Chocolate Bloom


You’ve been saving a piece of chocolate for a special occasion, but when you remove the wrapping, you see it — a dusty white coating all over your chocolate treat. You may be wondering, why did my chocolate turn white? What exactly is this grayish-white discoloration?

When chocolate turns white, it is known as chocolate bloom. While it doesn’t look very appetizing, the chocolate is most likely still safe to eat, so don’t throw it out!

So what makes chocolate turn white? Keep reading to learn more about chocolate bloom, the reasons it happens, and how to prevent it from happening to your delectable chocolate.

What Makes Chocolate Turn White?

Why does chocolate turn white? This is a natural process that occurs when cocoa butter separates from the cocoa solids. So what causes chocolate to turn white? Chocolate bloom is most often caused by improper tempering or by storing chocolate the wrong way.

What about dark chocolate? Does dark chocolate turn white? Yes — since it contains cocoa butter, dark chocolate is also susceptible to chocolate bloom.

What Is Chocolate Bloom?

So why would chocolate turn white? Food science provides an explanation — the reason for chocolate bloom is, specifically, either fat bloom or sugar bloom.

Fat bloom is characterized by gray or white streaks throughout the chocolate. It occurs when the liquid fat (the cocoa butter) separates from the cocoa solids and the rest of the ingredients and moves through tiny cracks in the chocolate, leaving behind grayish-white streaks.

Sugar bloom appears when moisture collects on the surface of the chocolate and draws out the sugar. When the moisture evaporates, it leaves behind large gray or white sugar crystals on the surface of the chocolate that give it a dusty appearance.

Large chocolate manufacturers often work to reduce the occurrence of chocolate bloom by adding vegetable fats or oils, which inhibit bloom. They may even reduce the amount of cocoa butter content in their chocolate products.

Everything You Need to Know About Fat Bloom

Fat bloom is the most common type of chocolate bloom and is a frequent occurrence when working with chocolate products. When the chocolate bar gets too hot and the cocoa butter separates, it leaves behind a white layer on the surface of chocolate.

What Causes Fat Bloom?

Fat bloom is caused by a quick change in temperature, usually when chocolate is stored improperly at a temperature higher than 70-75 degrees Fahrenheit. When chocolate melts, the cocoa butter separates and rises to the surface. When the chocolate cools and hardens, the cocoa butter reforms and leaves behind grayish-white streaks throughout the chocolate. The separation of cocoa butter from the other ingredients causes the chocolate to lose its temper and shine.

Everything You Need to Know About Sugar Bloom

Sugar bloom appears as a dry, hard, white or chalky film on the surface of chocolate. While fat bloom happens when chocolate gets too hot and the cocoa butter separates from the other ingredients, sugar bloom is caused by moisture. The moisture dissolves the sugar, and when the water evaporates, the sugar hardens into large sandpaper-like crystals on the surface of the chocolate. These sugar crystals have a dusty white appearance and a grainy texture.

What Causes Sugar Bloom?

Sugar bloom happens when chocolate is stored in a damp, humid area like a refrigerator. If the chocolate is stored in the fridge and then removed to return to room temperature, moisture will collect on the surface of the chocolate. In order to prevent sugar bloom, special attention should be given to the amount of humidity in the storage area, and if you store it in the fridge, consider using an airtight container.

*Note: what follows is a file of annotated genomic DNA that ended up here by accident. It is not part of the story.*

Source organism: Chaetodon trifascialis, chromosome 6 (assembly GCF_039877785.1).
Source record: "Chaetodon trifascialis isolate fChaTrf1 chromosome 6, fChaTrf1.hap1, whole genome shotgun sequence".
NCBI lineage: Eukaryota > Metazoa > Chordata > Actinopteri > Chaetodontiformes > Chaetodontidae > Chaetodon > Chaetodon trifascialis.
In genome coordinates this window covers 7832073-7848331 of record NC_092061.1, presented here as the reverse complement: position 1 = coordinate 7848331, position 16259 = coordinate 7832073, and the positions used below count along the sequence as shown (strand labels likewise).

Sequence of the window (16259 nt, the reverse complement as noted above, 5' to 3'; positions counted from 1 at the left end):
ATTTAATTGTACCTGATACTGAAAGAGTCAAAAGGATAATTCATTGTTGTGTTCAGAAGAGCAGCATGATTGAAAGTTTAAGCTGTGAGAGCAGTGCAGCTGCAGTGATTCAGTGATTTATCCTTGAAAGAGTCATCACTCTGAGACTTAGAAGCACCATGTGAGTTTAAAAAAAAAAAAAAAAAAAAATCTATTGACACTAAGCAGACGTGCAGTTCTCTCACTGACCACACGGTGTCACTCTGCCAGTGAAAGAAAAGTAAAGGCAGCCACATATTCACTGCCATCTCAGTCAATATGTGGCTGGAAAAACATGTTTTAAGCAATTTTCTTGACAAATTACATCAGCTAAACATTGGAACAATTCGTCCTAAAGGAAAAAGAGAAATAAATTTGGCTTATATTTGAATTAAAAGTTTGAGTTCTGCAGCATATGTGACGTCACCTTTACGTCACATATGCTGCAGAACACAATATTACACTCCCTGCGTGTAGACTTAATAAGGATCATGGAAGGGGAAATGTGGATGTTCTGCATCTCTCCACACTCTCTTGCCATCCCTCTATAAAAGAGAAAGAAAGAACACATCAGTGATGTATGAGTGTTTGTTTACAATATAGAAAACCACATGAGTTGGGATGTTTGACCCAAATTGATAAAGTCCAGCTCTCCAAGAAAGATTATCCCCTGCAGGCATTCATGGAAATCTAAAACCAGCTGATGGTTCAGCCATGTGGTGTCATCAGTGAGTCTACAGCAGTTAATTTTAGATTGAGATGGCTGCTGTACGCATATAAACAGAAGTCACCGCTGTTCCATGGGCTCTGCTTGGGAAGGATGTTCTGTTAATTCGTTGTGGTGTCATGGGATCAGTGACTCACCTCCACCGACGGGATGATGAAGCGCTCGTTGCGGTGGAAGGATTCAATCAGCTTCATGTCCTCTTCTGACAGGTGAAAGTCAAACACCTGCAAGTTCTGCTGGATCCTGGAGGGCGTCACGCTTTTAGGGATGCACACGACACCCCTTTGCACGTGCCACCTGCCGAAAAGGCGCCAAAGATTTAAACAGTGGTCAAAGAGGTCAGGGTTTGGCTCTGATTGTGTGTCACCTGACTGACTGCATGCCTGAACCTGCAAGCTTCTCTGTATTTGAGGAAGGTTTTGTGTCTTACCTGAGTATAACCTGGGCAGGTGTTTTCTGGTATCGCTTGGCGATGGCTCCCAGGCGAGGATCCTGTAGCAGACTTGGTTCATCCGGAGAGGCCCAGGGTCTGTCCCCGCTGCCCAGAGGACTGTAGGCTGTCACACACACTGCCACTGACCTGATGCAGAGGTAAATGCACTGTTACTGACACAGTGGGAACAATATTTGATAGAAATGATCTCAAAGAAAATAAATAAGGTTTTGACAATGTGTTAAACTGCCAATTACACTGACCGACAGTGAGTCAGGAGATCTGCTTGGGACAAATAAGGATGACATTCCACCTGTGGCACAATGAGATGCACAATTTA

Is Chocolate Bloom Good or Bad for You?

No matter what type of chocolate bloom has affected your chocolate, it is still safe to eat. Chocolate bloom alters the appearance of chocolate and is unsightly, but it is not harmful. The texture might be grainier, which will turn some people away, but the flavor is not affected. It can be melted to remove discoloration, added to hot cocoa, or used to cook with.

How to Avoid Chocolate Bloom

The best way to avoid chocolate bloom is to store your chocolate properly — ideally in a cool, dry, dark place in an airtight container. You can also carefully wrap and seal chocolates in a couple of layers of plastic wrap or Ziploc bags to keep out moisture and odors. Storing chocolate at a moderate, constant 65 to 70 degrees Fahrenheit will help prevent chocolate bloom. A cellar or pantry work well for this. Always avoid quick temperature changes to preserve the temper and shine of the chocolate.

Craft chocolate makers like those whose products are sold at Cococlectic are working to keep chocolate bloom from happening, and the best solution they have found so far is to precisely temper chocolate, which makes it more difficult for the cocoa butter to separate.

Each month at Cococlectic, we feature a different American small-batch bean-to-bar chocolate maker who is passionate about producing their chocolate from scratch using only three main ingredients: cacao beans, sugar and cocoa butter.

The chocolates sold at Cococlectic are vegan, non-GMO, fair trade and ethically sourced. They do not contain any soy, gluten, dairy or nut, but they may be produced in a facility that handles these ingredients.

We sell only dark chocolate bars in our chocolate shop. Our monthly subscription boxes contain only dark chocolate bars. One-time gift boxes and Office Boxes are filled with your choice of dark bars only or mixed bars with inclusions of fruits and nuts. Each chocolate box comes with 4 full-size chocolate bars that are made in the US. (The Office Box comes with 10 full-size chocolate bars).

Sign up for our chocolate-of-the-month subscription club and join us for a free virtual chocolate tasting with our featured chocolate maker of the month.